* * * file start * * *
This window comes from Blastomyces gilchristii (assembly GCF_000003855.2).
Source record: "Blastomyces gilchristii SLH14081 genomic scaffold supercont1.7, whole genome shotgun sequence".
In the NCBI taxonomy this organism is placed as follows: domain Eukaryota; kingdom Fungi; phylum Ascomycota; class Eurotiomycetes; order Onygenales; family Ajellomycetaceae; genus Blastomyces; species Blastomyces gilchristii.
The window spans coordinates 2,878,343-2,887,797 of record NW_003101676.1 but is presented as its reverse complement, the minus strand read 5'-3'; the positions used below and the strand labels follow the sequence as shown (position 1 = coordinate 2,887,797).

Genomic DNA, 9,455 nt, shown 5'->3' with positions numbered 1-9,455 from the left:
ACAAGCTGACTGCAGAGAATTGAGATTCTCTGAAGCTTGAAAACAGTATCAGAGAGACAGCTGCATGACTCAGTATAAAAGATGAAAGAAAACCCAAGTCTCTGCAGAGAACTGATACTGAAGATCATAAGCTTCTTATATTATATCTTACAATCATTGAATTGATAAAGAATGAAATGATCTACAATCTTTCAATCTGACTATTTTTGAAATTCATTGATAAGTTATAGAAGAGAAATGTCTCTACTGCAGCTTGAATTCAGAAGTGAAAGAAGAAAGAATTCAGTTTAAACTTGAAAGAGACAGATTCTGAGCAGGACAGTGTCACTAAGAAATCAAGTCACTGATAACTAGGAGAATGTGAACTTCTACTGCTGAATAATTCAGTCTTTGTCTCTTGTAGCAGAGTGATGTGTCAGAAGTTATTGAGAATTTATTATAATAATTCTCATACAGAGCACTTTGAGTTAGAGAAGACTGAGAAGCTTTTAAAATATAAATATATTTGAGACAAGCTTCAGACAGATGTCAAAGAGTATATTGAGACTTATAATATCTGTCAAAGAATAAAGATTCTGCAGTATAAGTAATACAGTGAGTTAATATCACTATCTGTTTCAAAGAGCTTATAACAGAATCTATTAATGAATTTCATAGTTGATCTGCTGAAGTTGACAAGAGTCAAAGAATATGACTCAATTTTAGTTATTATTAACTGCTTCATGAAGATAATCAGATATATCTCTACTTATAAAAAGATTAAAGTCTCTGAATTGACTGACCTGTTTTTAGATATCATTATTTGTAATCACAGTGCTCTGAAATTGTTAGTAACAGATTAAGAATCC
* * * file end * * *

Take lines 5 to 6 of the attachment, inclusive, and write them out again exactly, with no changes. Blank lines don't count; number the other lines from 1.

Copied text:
Genomic DNA, 9,455 nt, shown 5'->3' with positions numbered 1-9,455 from the left:
ACAAGCTGACTGCAGAGAATTGAGATTCTCTGAAGCTTGAAAACAGTATCAGAGAGACAGCTGCATGACTCAGTATAAAAGATGAAAGAAAACCCAAGTCTCTGCAGAGAACTGATACTGAAGATCATAAGCTTCTTATATTATATCTTACAATCATTGAATTGATAAAGAATGAAATGATCTACAATCTTTCAATCTGACTATTTTTGAAATTCATTGATAAGTTATAGAAGAGAAATGTCTCTACTGCAGCTTGAATTCAGAAGTGAAAGAAGAAAGAATTCAGTTTAAACTTGAAAGAGACAGATTCTGAGCAGGACAGTGTCACTAAGAAATCAAGTCACTGATAACTAGGAGAATGTGAACTTCTACTGCTGAATAATTCAGTCTTTGTCTCTTGTAGCAGAGTGATGTGTCAGAAGTTATTGAGAATTTATTATAATAATTCTCATACAGAGCACTTTGAGTTAGAGAAGACTGAGAAGCTTTTAAAATATAAATATATTTGAGACAAGCTTCAGACAGATGTCAAAGAGTATATTGAGACTTATAATATCTGTCAAAGAATAAAGATTCTGCAGTATAAGTAATACAGTGAGTTAATATCACTATCTGTTTCAAAGAGCTTATAACAGAATCTATTAATGAATTTCATAGTTGATCTGCTGAAGTTGACAAGAGTCAAAGAATATGACTCAATTTTAGTTATTATTAACTGCTTCATGAAGATAATCAGATATATCTCTACTTATAAAAAGATTAAAGTCTCTGAATTGACTGACCTGTTTTTAGATATCATTATTTGTAATCACAGTGCTCTGAAATTGTTAGTAACAGATTAAGAATCC